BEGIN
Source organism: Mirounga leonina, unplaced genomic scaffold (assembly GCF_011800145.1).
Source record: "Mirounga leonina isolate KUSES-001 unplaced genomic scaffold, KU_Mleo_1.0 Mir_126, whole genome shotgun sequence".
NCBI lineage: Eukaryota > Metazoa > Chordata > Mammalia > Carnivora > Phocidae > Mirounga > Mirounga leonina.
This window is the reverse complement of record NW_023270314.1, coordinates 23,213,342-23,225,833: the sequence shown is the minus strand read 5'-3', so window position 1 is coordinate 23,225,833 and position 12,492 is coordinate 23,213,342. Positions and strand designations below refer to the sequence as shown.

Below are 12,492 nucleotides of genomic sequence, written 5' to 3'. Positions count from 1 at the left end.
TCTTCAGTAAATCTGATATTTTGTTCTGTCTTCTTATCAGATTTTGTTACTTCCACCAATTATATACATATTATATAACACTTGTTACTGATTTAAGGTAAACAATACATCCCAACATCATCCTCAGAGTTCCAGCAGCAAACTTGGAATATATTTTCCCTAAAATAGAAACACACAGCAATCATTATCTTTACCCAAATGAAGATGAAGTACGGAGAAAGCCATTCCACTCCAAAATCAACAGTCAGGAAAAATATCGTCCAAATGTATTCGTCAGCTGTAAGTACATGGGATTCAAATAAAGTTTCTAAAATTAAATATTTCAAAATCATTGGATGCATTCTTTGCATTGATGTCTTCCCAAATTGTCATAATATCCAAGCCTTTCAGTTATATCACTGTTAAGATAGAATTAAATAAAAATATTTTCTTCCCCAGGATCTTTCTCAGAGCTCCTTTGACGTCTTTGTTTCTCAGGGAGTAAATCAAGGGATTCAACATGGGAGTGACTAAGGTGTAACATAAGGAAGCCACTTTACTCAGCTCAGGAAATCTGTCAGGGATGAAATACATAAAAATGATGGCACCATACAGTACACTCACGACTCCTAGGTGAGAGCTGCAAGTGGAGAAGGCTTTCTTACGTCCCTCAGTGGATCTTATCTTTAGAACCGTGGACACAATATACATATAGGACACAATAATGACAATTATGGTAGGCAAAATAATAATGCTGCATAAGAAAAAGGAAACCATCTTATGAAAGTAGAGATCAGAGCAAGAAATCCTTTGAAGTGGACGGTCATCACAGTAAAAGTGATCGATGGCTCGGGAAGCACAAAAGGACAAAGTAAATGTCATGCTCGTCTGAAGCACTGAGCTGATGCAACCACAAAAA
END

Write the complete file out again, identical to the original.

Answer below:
Source organism: Mirounga leonina, unplaced genomic scaffold (assembly GCF_011800145.1).
Source record: "Mirounga leonina isolate KUSES-001 unplaced genomic scaffold, KU_Mleo_1.0 Mir_126, whole genome shotgun sequence".
NCBI lineage: Eukaryota > Metazoa > Chordata > Mammalia > Carnivora > Phocidae > Mirounga > Mirounga leonina.
This window is the reverse complement of record NW_023270314.1, coordinates 23,213,342-23,225,833: the sequence shown is the minus strand read 5'-3', so window position 1 is coordinate 23,225,833 and position 12,492 is coordinate 23,213,342. Positions and strand designations below refer to the sequence as shown.

Below are 12,492 nucleotides of genomic sequence, written 5' to 3'. Positions count from 1 at the left end.
TCTTCAGTAAATCTGATATTTTGTTCTGTCTTCTTATCAGATTTTGTTACTTCCACCAATTATATACATATTATATAACACTTGTTACTGATTTAAGGTAAACAATACATCCCAACATCATCCTCAGAGTTCCAGCAGCAAACTTGGAATATATTTTCCCTAAAATAGAAACACACAGCAATCATTATCTTTACCCAAATGAAGATGAAGTACGGAGAAAGCCATTCCACTCCAAAATCAACAGTCAGGAAAAATATCGTCCAAATGTATTCGTCAGCTGTAAGTACATGGGATTCAAATAAAGTTTCTAAAATTAAATATTTCAAAATCATTGGATGCATTCTTTGCATTGATGTCTTCCCAAATTGTCATAATATCCAAGCCTTTCAGTTATATCACTGTTAAGATAGAATTAAATAAAAATATTTTCTTCCCCAGGATCTTTCTCAGAGCTCCTTTGACGTCTTTGTTTCTCAGGGAGTAAATCAAGGGATTCAACATGGGAGTGACTAAGGTGTAACATAAGGAAGCCACTTTACTCAGCTCAGGAAATCTGTCAGGGATGAAATACATAAAAATGATGGCACCATACAGTACACTCACGACTCCTAGGTGAGAGCTGCAAGTGGAGAAGGCTTTCTTACGTCCCTCAGTGGATCTTATCTTTAGAACCGTGGACACAATATACATATAGGACACAATAATGACAATTATGGTAGGCAAAATAATAATGCTGCATAAGAAAAAGGAAACCATCTTATGAAAGTAGAGATCAGAGCAAGAAATCCTTTGAAGTGGACGGTCATCACAGTAAAAGTGATCGATGGCTCGGGAAGCACAAAAGGACAAAGTAAATGTCATGCTCGTCTGAAGCACTGAGCTGATGCAACCACAAAAA